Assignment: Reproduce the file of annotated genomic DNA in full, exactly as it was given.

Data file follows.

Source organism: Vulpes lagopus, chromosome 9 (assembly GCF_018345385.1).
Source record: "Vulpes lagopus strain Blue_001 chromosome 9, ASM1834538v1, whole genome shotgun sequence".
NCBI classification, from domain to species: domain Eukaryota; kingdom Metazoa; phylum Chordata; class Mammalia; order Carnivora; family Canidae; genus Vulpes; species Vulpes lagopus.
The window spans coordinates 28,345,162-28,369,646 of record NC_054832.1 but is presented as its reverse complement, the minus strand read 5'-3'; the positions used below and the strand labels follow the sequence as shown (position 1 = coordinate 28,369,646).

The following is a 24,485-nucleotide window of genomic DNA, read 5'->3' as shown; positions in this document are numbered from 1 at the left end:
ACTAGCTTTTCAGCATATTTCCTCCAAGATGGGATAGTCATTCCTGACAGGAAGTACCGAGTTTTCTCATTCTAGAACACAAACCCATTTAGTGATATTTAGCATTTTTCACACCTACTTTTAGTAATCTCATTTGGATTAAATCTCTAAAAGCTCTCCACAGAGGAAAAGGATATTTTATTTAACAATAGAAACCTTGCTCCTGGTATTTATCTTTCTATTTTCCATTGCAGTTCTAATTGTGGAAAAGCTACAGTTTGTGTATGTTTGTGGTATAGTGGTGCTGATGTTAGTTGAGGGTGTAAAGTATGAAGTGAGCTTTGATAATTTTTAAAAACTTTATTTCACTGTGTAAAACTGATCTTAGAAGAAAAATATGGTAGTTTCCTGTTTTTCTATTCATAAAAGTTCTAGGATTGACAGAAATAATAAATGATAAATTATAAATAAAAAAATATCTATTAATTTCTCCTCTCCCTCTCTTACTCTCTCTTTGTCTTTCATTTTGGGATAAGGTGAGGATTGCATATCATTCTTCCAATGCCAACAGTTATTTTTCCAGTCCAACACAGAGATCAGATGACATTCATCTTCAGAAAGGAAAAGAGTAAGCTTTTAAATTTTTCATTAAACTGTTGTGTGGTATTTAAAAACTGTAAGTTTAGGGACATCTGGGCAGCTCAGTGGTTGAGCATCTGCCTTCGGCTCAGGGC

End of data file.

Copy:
Source organism: Vulpes lagopus, chromosome 9 (assembly GCF_018345385.1).
Source record: "Vulpes lagopus strain Blue_001 chromosome 9, ASM1834538v1, whole genome shotgun sequence".
NCBI classification, from domain to species: domain Eukaryota; kingdom Metazoa; phylum Chordata; class Mammalia; order Carnivora; family Canidae; genus Vulpes; species Vulpes lagopus.
The window spans coordinates 28,345,162-28,369,646 of record NC_054832.1 but is presented as its reverse complement, the minus strand read 5'-3'; the positions used below and the strand labels follow the sequence as shown (position 1 = coordinate 28,369,646).

The following is a 24,485-nucleotide window of genomic DNA, read 5'->3' as shown; positions in this document are numbered from 1 at the left end:
ACTAGCTTTTCAGCATATTTCCTCCAAGATGGGATAGTCATTCCTGACAGGAAGTACCGAGTTTTCTCATTCTAGAACACAAACCCATTTAGTGATATTTAGCATTTTTCACACCTACTTTTAGTAATCTCATTTGGATTAAATCTCTAAAAGCTCTCCACAGAGGAAAAGGATATTTTATTTAACAATAGAAACCTTGCTCCTGGTATTTATCTTTCTATTTTCCATTGCAGTTCTAATTGTGGAAAAGCTACAGTTTGTGTATGTTTGTGGTATAGTGGTGCTGATGTTAGTTGAGGGTGTAAAGTATGAAGTGAGCTTTGATAATTTTTAAAAACTTTATTTCACTGTGTAAAACTGATCTTAGAAGAAAAATATGGTAGTTTCCTGTTTTTCTATTCATAAAAGTTCTAGGATTGACAGAAATAATAAATGATAAATTATAAATAAAAAAATATCTATTAATTTCTCCTCTCCCTCTCTTACTCTCTCTTTGTCTTTCATTTTGGGATAAGGTGAGGATTGCATATCATTCTTCCAATGCCAACAGTTATTTTTCCAGTCCAACACAGAGATCAGATGACATTCATCTTCAGAAAGGAAAAGAGTAAGCTTTTAAATTTTTCATTAAACTGTTGTGTGGTATTTAAAAACTGTAAGTTTAGGGACATCTGGGCAGCTCAGTGGTTGAGCATCTGCCTTCGGCTCAGGGC